Telling the story of 200 years  of White Mountain History
                       Sawyer River Railroad




The picturesque Sawyer River, one of the larger tributary streams feeding the upper Saco River, flowed the among tall peaks and passed through some of the finest spruce stands in the White Mountains. A remote area along the river once hosted a wilderness sawmill village long since completely abandoned and a railroad that was one of the earliest ones in the State. Ironically, although the Sawyer River Railroad was an early endeavor, the second of the twenty or so logging railroads built among or in the vicinity of the White Mountains, it became the next-to-last logging railroad to operate in New Hampshire. The ten-mile railroad endured the rigors of mountain-side logging for over fifty years.

Sawyer River Railroad with Livermore

     Sawyer River Railroad with Livermore and Depot, 187-1928
                          Click on map for larger image

This  remote industrial endeavor was established by the Daniel Saunders family from Lawrence, Mass. The Grafton County Lumber Co. was incorporated in 1874, followed by the construction of a sawmill the next year and the first stages of a logging railroad in 1876. The village of Livermore grew around the mill location on the Sawyer River, lasted for sixty years and had a peak population of about 190 residents. Livermore was about a mile and a half west of the Portland and Ogdensburg Railroad and was connected by the company’s railroad.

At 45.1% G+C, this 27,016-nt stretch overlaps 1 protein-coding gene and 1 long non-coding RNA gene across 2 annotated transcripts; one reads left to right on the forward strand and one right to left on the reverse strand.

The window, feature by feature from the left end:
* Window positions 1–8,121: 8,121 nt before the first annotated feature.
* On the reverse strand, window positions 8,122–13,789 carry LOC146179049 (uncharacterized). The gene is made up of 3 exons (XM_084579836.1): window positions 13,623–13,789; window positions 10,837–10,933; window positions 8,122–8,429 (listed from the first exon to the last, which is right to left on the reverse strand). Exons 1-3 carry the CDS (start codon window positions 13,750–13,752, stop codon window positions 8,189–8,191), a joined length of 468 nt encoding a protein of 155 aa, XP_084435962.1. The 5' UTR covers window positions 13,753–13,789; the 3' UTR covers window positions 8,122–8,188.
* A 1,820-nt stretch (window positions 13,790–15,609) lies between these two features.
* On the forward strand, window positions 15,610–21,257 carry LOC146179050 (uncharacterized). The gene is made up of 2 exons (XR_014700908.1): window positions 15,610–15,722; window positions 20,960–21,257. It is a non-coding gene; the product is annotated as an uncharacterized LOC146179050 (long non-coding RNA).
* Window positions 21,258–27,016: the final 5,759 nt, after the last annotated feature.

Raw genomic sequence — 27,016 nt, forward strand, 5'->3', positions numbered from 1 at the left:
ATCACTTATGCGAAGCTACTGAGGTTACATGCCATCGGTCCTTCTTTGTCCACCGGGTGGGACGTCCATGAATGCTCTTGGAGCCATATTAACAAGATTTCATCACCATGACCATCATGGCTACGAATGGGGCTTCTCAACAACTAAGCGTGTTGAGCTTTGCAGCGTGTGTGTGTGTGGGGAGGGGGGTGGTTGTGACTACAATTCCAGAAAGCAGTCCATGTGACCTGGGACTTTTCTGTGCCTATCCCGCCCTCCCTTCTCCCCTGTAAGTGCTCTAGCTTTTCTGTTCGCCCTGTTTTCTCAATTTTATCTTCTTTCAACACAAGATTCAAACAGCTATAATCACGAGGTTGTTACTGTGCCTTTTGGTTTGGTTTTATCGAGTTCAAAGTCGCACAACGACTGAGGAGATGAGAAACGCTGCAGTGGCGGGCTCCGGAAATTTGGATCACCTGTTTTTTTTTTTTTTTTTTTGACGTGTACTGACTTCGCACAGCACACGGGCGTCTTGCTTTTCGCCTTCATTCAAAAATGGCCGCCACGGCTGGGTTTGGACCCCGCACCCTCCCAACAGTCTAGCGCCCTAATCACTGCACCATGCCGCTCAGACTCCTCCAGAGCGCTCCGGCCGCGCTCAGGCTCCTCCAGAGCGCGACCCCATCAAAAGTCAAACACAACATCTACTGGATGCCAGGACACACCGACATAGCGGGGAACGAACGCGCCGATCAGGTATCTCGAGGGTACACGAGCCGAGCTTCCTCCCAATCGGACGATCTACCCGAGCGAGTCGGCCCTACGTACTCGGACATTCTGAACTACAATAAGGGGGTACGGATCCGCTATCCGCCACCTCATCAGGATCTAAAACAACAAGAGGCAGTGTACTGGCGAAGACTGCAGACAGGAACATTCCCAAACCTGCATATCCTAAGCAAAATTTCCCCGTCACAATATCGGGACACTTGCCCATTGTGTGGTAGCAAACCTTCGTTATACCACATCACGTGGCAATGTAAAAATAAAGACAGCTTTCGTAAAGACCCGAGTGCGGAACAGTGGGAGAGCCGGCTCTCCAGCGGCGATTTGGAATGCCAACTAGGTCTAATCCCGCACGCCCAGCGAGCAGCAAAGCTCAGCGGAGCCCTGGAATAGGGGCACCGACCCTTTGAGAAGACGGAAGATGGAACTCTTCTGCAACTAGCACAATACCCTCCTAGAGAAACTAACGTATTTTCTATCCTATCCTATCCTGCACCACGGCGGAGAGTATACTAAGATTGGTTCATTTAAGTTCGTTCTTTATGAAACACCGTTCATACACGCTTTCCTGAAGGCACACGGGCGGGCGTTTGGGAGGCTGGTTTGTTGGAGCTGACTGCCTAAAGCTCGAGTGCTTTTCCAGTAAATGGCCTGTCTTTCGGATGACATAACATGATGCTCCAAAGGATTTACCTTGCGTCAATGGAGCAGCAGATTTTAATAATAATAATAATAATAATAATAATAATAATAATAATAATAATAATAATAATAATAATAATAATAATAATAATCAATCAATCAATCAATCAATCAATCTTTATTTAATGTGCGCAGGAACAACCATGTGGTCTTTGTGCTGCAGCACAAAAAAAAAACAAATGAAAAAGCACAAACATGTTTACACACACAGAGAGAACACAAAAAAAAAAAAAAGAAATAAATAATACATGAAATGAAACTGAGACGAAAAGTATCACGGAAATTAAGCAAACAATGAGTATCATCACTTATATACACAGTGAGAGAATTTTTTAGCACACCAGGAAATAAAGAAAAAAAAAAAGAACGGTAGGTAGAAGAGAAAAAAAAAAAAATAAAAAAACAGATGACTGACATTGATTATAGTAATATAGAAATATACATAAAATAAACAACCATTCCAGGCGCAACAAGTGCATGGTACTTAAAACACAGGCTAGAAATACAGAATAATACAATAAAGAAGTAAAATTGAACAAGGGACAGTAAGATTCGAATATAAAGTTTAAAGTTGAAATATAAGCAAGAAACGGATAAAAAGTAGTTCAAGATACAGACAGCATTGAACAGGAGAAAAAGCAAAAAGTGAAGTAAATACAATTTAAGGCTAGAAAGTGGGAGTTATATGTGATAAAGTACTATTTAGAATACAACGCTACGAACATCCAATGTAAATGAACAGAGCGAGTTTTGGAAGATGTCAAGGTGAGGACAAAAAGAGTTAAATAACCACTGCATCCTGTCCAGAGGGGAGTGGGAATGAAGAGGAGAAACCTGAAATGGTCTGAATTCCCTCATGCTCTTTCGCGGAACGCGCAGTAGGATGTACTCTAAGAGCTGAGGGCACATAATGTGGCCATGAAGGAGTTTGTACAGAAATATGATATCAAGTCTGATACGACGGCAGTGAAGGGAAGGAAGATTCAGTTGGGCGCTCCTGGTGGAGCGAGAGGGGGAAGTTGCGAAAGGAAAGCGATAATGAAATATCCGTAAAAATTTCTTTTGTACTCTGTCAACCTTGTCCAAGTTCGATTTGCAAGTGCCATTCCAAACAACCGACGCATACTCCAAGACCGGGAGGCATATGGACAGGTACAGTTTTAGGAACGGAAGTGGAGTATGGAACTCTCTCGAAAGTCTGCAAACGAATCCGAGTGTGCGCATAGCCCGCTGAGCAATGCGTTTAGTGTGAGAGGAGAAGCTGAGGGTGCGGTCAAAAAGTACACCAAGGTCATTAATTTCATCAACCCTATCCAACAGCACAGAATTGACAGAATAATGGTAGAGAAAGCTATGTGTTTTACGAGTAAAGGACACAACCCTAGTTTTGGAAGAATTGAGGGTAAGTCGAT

The logging railroad was constructed westerly into the headwaters of the Sawyer River for about nine miles with additional side tracks. Like many of the old logging lines, it was a single-locomotive operation. For most of the years the engine used was a wood-burning 0-4-0 Portland locomotive purchased new in 1876. In later years the locomotive had a difficult time stating on the tracks and many accidents resulted. About 1920 the ruined engine was replaced by a used 25-ton Baldwin 2-4-2 saddle tank.

Livermore Village

                                 Livermore Village
                         Click on map for larger image

The deteriorating sawmill had it’s demise following the disastrous flood of 1927, which also swept away most of the company’s railroad tracks. Livermore village survived with a few residents until the mid-1930s, after which the land became part of the National Forest. The site of Livermore village is now unrecognizable unless pointed out. 

Original Plan for Layout of Sawyer River Railroad
  Original plan for the layout of the railroad.  Note the roadbed to the depot, which still exists today.  This plan also shows the wagon road from the Notch Road to the village.
                      Click on the map for larger image

             Click here for photos of the Sawyer River Railroad

             Click here for audio slide show of Livermore

          Bill Gove's Composite  Logging Railroad Map                     

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